10. SOUTHWEST REAR AND SOUTHEAST SIDE. Protective berm at left shields ...

    Library of Congress Historic Buildings Survey, Historic Engineering Record, Historic Landscapes Survey

    SOUTHWEST REAR AND SOUTHEAST SIDE. Protective berm at left shields Air Supply building from launch pad - Edwards Air Force Base, South Base Sled Track, Air Supply Building for Building No. 0545, South of Sled Track at east end, Lancaster, Los Angeles County, CA

  11. 9. Historic American Buildings Survey April 1959 REAR (NORTH) ELEVATION ...

    Library of Congress Historic Buildings Survey, Historic Engineering Record, Historic Landscapes Survey

    9. Historic American Buildings Survey April 1959 REAR (NORTH) ELEVATION FROM THE N. W. - Southeast Area Survey, 600-602 & 1100 G Street (House), 1002,1006 Eye Street (House), 808-810,812-814, & 1016 K Street (House), 817-819 L Street (House), Washington, District of Columbia, DC

  12. INTERIOR VIEW, HALL TO CENTER REAR OF HOUSE, CONSTRUCTION VIEW ...

    Library of Congress Historic Buildings Survey, Historic Engineering Record, Historic Landscapes Survey

    INTERIOR VIEW, HALL TO CENTER REAR OF HOUSE, CONSTRUCTION VIEW WITH FLOOR REMOVED (TO ADD I-BEAMS) REVEALS THE TOP OF THE VAULTED BRICK WINE CELLAR IN THE BASEMENT (CRUCIFORM PLAN) - Belair, Tulip Grove Drive, Belair-at-Bowie, Bowie, Prince George's County, MD

  13. 2. Theodore F. Dillon, photographer August 10, 1959 REAR VIEW, ...

    Library of Congress Historic Buildings Survey, Historic Engineering Record, Historic Landscapes Survey

    2. Theodore F. Dillon, photographer August 10, 1959 REAR VIEW, FROM NORTHWEST. AT FAR RIGHT IS KID-PHYSICK HOUSE AND ADJACENT TO IT IS KID-CHANDLER HOUSE - Kid-Chandler & Kid-Physick Houses, 323-325 Walnut Street, Philadelphia, Philadelphia County, PA

  14. 32. CELLAR LOOKING NORTH (REAR SIDE OF BUILDING). AT LEFT ...

    Library of Congress Historic Buildings Survey, Historic Engineering Record, Historic Landscapes Survey

    32. CELLAR LOOKING NORTH (REAR SIDE OF BUILDING). AT LEFT ARE ORIGINAL BRICK ARCHES SUPPORTING BRICK PARTITIONS UPSTAIRS. AT CENTER IS BRICK PIER SUPPORTING MODERN SAFE. AT RIGHT IS BRICK PIER AND VAULT SUPPORTING ORIGINAL SAFE - Kid-Chandler House, 323 Walnut Street, Philadelphia, Philadelphia County, PA

  15. Eider females form non-kin brood-rearing coalitions

    USGS Publications Warehouse

    Ost, M.; Vitikainen, E.; Waldeck, P.; Sundstrom, L.; Lindstrom, K.; Hollmen, Tuula; Franson, J.C.; Kilpi, Mikael

    2005-01-01

    Kin selection is a powerful tool for understanding cooperation among individuals, yet its role as the sole explanation of cooperative societies has recently been challenged on empirical grounds. These studies suggest that direct benefits of cooperation are often overlooked, and that partner choice may be a widespread mechanism of cooperation. Female eider ducks (Somateria mollissima) may rear broods alone, or they may pool their broods and share brood-rearing. Females are philopatric, and it has been suggested that colonies may largely consist of related females, which could promote interactions among relatives. Alternatively, shared brood care could be random with respect to relatedness, either because brood amalgamations are accidental and nonadaptive, or through group augmentation, assuming that the fitness of all group members increases with group size. We tested these alternatives by measuring the relatedness of co-tending eider females in enduring coalitions with microsatellite markers. Females formed enduring brood-rearing coalitions with each other at random with respect to relatedness. However, based on previous data, partner choice is nonrandom and dependent on female body condition. We discuss potential mechanisms underlying eider communal brood-rearing decisions, which may be driven by the specific ecological conditions under which sociality has evolved in this species.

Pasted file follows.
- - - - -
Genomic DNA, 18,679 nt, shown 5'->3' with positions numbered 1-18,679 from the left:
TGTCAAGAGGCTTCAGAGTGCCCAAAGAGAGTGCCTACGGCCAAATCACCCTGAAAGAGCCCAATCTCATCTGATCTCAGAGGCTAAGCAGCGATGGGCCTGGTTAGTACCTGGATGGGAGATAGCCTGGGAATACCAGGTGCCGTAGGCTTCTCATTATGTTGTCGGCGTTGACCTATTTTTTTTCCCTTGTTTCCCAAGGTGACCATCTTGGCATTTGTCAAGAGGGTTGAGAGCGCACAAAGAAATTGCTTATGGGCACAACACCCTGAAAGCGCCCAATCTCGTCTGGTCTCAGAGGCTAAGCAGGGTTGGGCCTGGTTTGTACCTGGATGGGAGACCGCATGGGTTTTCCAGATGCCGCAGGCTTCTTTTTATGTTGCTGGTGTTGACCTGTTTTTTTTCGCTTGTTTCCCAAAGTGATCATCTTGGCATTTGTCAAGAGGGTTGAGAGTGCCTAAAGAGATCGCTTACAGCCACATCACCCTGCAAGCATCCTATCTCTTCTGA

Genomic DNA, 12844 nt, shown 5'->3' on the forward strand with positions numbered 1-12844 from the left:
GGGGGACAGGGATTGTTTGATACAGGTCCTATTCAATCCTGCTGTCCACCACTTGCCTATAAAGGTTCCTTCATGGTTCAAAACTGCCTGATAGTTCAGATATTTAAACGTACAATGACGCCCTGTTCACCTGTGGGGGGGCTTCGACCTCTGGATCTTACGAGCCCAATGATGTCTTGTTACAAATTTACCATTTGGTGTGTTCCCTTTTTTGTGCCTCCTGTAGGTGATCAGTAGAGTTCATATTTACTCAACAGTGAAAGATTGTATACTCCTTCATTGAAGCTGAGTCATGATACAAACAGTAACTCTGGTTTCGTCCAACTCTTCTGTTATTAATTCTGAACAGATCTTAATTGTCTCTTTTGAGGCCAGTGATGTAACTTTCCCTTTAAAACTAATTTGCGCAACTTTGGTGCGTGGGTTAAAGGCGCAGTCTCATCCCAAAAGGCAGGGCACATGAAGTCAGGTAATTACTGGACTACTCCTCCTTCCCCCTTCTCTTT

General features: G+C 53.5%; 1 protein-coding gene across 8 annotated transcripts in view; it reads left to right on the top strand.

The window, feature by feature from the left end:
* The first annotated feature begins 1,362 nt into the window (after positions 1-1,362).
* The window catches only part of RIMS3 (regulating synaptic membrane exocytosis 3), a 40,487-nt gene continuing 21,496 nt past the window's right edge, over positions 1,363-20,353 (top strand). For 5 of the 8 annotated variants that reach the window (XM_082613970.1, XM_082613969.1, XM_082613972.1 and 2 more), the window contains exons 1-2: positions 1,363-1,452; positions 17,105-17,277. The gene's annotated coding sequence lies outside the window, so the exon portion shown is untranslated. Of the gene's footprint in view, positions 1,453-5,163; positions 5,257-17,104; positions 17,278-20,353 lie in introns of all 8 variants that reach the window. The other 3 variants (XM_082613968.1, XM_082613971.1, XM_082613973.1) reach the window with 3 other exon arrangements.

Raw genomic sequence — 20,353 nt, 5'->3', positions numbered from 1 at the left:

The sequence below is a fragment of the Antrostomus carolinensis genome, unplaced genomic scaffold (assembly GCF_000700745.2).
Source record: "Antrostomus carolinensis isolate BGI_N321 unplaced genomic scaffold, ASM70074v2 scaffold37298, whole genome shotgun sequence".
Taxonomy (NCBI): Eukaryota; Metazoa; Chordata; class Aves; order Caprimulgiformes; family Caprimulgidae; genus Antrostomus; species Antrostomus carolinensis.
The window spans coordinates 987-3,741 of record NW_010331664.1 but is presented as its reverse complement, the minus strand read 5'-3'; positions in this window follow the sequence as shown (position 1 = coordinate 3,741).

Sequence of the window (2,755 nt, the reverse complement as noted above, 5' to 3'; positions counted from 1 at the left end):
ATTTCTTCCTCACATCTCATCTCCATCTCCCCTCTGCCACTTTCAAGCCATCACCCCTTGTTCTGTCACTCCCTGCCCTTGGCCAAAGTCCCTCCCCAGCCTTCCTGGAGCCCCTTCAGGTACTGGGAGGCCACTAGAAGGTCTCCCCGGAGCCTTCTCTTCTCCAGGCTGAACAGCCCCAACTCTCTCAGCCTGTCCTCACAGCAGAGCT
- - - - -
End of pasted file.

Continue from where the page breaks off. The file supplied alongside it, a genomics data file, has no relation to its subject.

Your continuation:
16. 9. View east at rear of Armory Street Pump House ...

    Library of Congress Historic Buildings Survey, Historic Engineering Record, Historic Landscapes Survey

    9. View east at rear of Armory Street Pump House showing remains of original coal bunker. Area later was the location of an oil tank. - Lake Whitney Water Filtration Plant, Armory Street Pumphouse, North side of Armory Street between Edgehill Road & Whitney Avenue, Hamden, New Haven County, CT

  17. Rearing screwworms: from fresh meat to artificial diet

    Technology Transfer Automated Retrieval System (TEKTRAN)

    Research in development and continuous modification of screwworm larval diet for mass rearing is driven by various factors, including increase in cost of ingredients used, availability and supply of ingredients, amount of labor and time needed to prepare and feed the insects, and developing an envir...

  18. Contextual oblique view of north side and east rear, view ...

    Library of Congress Historic Buildings Survey, Historic Engineering Record, Historic Landscapes Survey

    Contextual oblique view of north side and east rear, view to southwest from Franklin Street showing partially cleared freeway right-of-way, and line of mature deodar cedar trees along North Fulton Avenue - Ira H. Brooks House, 350 North Fulton Avenue, Fresno, Fresno County, CA

  19. Oblique view of Building 405 showing the rear (south) side ...